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John Swift reviews the Euro NCAP programme after it's 20th anniversary

John Swift reviews the Euro NCAP programme after it's 20th anniversary


John Swift, Motoring journalist and featured author for Swansway Group, reviews the Euro NCAP programme after it's 20th anniversary.

If you've ever wondered why there are so many safety systems in your car and whether they're worth paying for; read on as John Swift reviews the Euro NCAP programme after it's 20th anniversary.

Thank your lucky stars that 20 years ago a programme was set up that forced manufacturers into addressing the fact that their products could be lethal.

Incredible as it seems today safety systems in cars was either so rudimentary or even non-existent that even a relatively minor crash would result in a best, a life-changing injury.

It was even said by some that building in more safety systems could lull people into a false sense of security and actually make them more dangerous.

Back then we drove cars without anti-lock brakes, seat belts only in the front seats, windscreens which shattered in a crash sending lethal shards back at the occupants and bodyshells which had all the strength of a wet paper bag.

That was then. Today our cars are many, many times stronger, we are protected by head, side and even knee airbags, the seatbelts lock you into place instead of letting you flail around like a rag doll during a smash, collapsible steering columns retract rather than become spears aimed at the driver’s chest and so on.

Two crash test dummies in the front seats with the airbags deployed.

And of course, as well as these `passive’ benefits we increasingly have `active’ systems that reduce the chance of an impact in the first place such as automatic brakes which can apply themselves, electronic chassis control to stop a skid, warnings so we don’t pull out to overtake on a dual carriageway or motorway in front of a faster car and many more.

And it is almost entirely down to the EuroNCAP (New Car Assessment Programme) that was set up to expose how poor a job car makers were doing.

Disgusted at the death and injury toll NCAP was created to systematically test cars in a series of test smashes, producing results that allowed engineers to rank them with a star rating and because the tests were all the same, to compare them so buyers had more information.

The smashes replicated the most common type of impacts. The off-set frontal, such as if a car coming the other way strays over the white lines separating the carriageways and hits yours, the side impact repeating what happens if you pull out of a T-junction without looking, and so on.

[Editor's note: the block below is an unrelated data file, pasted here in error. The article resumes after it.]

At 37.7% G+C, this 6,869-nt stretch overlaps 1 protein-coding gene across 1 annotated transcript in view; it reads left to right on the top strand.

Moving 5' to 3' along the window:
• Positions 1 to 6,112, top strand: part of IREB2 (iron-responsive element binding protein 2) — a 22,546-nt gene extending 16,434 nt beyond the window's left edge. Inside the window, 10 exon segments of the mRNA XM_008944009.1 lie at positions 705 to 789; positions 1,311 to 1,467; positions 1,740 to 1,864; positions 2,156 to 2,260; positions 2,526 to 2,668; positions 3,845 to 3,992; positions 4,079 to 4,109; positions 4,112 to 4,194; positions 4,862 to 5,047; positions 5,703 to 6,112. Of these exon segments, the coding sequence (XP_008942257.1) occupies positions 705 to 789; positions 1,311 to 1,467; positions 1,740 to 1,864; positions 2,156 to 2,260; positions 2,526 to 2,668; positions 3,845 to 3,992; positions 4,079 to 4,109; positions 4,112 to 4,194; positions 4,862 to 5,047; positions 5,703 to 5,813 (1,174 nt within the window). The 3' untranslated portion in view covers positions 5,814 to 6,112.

Crash test dummies were wired up so the scientists could measure the forces on them and predict whether a smash would be survivable or not and if it was, approximately with what degree of injury.

In the first test, of seven popular ‘super-mini’ sized cars, the Ford Fiesta and Volkswagen Polo each achieved three stars out of the then maximum of four, based on protection levels offered to adult occupants.

The top-selling Rover 100 (formerly the ‘Metro’) practically collapsed and was given just one star while the Fiat Punto, Nissan Micra, Vauxhall Corsa and Renault Clio achieved only two stars.

Cream Austin Mini Metro

Manufacturers complained that the tests were impossibly and unrealistically severe and that there was nothing they could do without pushing up the cost of cars beyond the point that people could afford them.

But just five months after that first test Volvo’s s S40 became the first to get a four star rating and the company used that result brilliantly in its advertising.

Suddenly safety sold cars and the rest, as they say, is history.

The four star grading was later extended to five as NCAP began to take in active safety systems as well as the passive.

You might think that all cars today would have the five star rating but shockingly but some struggle to even reach two…

For example, although an updated one will be on sale later this year the Ford Mustang in UK spec which has been on sale since 2015 lacks many of the active systems found in many cars. Embarrassed by a recent two-star rating Ford has replied with  promise to upgrade its coupe. But it’s something to think about if you want a second hand one.

In the UK alone it is estimated that safer cars have saved 182,000 from death or life-changing injuries since 1997 and UK car occupant deaths and injuries are down by 63 per cent over the 20 years.

And it’s primarily down to NCAP. Whatever safety adds to the cost of your car it is surely a price worth paying.


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